Nissan signals interest in 'Apple Car' following Hyundai exit

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Japanese automaker Nissan on Tuesday suggested it would be interested in partnering with Apple on the production of a so-called "Apple Car," citing the need to stay nimble as technology permeates the industry.

During a quarterly earnings conference call, Nissan CEO Makoto Uchida fielded a question regarding a potential collaboration with Apple now that Hyundai is no longer in talks to build the tech giant's car, reports The Wall Street Journal.

As technology remodels the car industry, "we need to take new initiatives" and "work with companies that are knowledgeable, with good experience, through partnership and collaboration," Uchida said. While not a confirmation that talks are underway, the response illustrates a willingness to cooperate on a project that has reportedly been declined by other major automakers.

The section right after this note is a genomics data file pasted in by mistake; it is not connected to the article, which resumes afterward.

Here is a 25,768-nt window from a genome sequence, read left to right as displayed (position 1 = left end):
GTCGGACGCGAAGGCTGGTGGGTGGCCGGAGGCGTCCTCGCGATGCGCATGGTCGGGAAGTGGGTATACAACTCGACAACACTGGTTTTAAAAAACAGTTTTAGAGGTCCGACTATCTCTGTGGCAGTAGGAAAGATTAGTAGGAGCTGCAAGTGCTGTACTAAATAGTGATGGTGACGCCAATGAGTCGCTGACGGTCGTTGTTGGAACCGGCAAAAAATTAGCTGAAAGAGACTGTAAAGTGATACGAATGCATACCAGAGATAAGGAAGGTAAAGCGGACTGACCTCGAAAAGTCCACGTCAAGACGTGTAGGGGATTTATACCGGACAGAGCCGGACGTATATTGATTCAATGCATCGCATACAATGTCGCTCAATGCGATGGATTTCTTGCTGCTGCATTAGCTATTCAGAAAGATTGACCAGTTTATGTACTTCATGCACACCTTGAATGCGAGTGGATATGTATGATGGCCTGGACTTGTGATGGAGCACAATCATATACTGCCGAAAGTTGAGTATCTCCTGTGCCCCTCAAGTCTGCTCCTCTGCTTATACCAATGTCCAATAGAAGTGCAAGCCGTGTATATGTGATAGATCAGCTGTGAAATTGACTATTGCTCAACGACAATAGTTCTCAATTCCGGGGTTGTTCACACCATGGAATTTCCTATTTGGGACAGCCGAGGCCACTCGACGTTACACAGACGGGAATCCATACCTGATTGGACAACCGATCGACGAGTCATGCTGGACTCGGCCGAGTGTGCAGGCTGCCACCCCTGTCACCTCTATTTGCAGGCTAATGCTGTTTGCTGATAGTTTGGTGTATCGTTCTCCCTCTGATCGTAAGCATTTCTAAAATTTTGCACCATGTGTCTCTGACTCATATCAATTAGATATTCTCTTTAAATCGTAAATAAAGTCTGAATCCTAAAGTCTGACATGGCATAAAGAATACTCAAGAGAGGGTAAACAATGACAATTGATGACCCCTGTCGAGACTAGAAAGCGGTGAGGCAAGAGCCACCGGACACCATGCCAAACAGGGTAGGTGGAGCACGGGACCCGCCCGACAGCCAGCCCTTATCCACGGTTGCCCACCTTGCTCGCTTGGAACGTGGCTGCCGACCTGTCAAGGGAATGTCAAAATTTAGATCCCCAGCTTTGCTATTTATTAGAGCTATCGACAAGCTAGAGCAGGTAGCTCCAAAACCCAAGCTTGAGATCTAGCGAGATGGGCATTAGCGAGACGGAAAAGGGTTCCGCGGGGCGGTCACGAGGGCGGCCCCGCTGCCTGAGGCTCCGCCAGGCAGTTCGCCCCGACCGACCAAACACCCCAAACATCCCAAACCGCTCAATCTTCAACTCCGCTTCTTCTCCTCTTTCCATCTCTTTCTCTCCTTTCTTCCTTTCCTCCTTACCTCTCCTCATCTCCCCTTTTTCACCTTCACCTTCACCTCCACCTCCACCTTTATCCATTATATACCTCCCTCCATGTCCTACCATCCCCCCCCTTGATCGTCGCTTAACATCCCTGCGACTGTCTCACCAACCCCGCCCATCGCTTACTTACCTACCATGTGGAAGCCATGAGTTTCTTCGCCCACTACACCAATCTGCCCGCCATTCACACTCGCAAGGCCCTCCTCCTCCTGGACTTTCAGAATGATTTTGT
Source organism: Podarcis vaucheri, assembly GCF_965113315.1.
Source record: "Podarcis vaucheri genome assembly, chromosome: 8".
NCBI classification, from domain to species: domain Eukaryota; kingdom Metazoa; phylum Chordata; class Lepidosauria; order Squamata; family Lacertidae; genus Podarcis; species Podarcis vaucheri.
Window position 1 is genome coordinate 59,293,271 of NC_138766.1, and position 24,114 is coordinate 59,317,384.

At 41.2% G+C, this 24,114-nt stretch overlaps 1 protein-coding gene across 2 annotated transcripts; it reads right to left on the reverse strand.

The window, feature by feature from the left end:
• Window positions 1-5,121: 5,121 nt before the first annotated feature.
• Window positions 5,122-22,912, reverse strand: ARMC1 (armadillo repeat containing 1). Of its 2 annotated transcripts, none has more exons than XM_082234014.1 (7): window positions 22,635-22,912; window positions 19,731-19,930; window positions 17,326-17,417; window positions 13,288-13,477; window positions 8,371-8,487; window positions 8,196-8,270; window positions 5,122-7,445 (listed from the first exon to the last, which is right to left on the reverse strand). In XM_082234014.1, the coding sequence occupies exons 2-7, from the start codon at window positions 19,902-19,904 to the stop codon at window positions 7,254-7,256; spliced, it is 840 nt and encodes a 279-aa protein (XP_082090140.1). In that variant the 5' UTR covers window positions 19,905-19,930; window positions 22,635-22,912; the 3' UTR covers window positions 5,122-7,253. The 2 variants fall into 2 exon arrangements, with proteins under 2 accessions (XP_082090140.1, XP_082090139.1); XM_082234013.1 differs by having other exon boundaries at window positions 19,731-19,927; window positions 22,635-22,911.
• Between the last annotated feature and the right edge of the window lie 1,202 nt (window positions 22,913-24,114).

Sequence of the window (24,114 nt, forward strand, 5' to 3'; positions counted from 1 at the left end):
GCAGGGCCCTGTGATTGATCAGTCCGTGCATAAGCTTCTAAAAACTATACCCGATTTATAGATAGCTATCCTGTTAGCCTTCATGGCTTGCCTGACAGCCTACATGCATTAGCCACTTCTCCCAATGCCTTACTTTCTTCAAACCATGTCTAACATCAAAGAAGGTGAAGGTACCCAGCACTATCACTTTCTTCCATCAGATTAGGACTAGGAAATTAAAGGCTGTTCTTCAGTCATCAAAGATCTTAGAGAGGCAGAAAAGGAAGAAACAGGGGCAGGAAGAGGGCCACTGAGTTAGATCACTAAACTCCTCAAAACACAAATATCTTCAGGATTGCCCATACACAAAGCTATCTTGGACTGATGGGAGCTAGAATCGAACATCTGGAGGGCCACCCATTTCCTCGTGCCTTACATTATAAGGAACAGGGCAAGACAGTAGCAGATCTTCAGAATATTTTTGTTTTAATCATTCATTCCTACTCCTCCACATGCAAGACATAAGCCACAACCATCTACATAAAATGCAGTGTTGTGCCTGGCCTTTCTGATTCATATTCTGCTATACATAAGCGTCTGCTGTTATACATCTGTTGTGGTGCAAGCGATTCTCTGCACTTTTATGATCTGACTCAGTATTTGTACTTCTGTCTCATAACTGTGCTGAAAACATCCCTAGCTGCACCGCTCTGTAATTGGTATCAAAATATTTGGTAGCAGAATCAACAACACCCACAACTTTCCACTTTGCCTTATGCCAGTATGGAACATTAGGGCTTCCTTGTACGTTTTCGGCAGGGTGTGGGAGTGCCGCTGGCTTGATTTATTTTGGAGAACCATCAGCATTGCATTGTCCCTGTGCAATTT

Nissan currently fields one the world's most popular production electric vehicles in the Leaf and is primed to build on that lead with a crossover based on its IMx concept.

Uchida's comments come less than a week after reports indicated Apple is in discussions with multiple Japanese car companies over production and supply contracts. At least six firms are said to be in active negotiations.

Honda and Mazda said they could not comment on the matter, while Mitsubishi asserted claims that Apple is engaging with Japanese automotive companies were false. Nissan declined to comment.

According to equity analyst Mio Kato, Nissan is "the most likely candidate to be in serious discussions with Apple" thanks to spare production capacity in the U.S., the report says.

"Apple Car" rumors have accelerated over the past few weeks, with January reports in the U.S. and South Korea tipping advanced talks with Hyundai. The South Korean automaker initially confirmed it was in discussions to produce the vehicle before walking those statements back.

Hyundai's PR faux pas reportedly contributed to a breakdown in the dealmaking process. The company in a regulatory filing on Monday said it is "not having talks with Apple about developing self-driving cars," but noted high interest in its EV platform.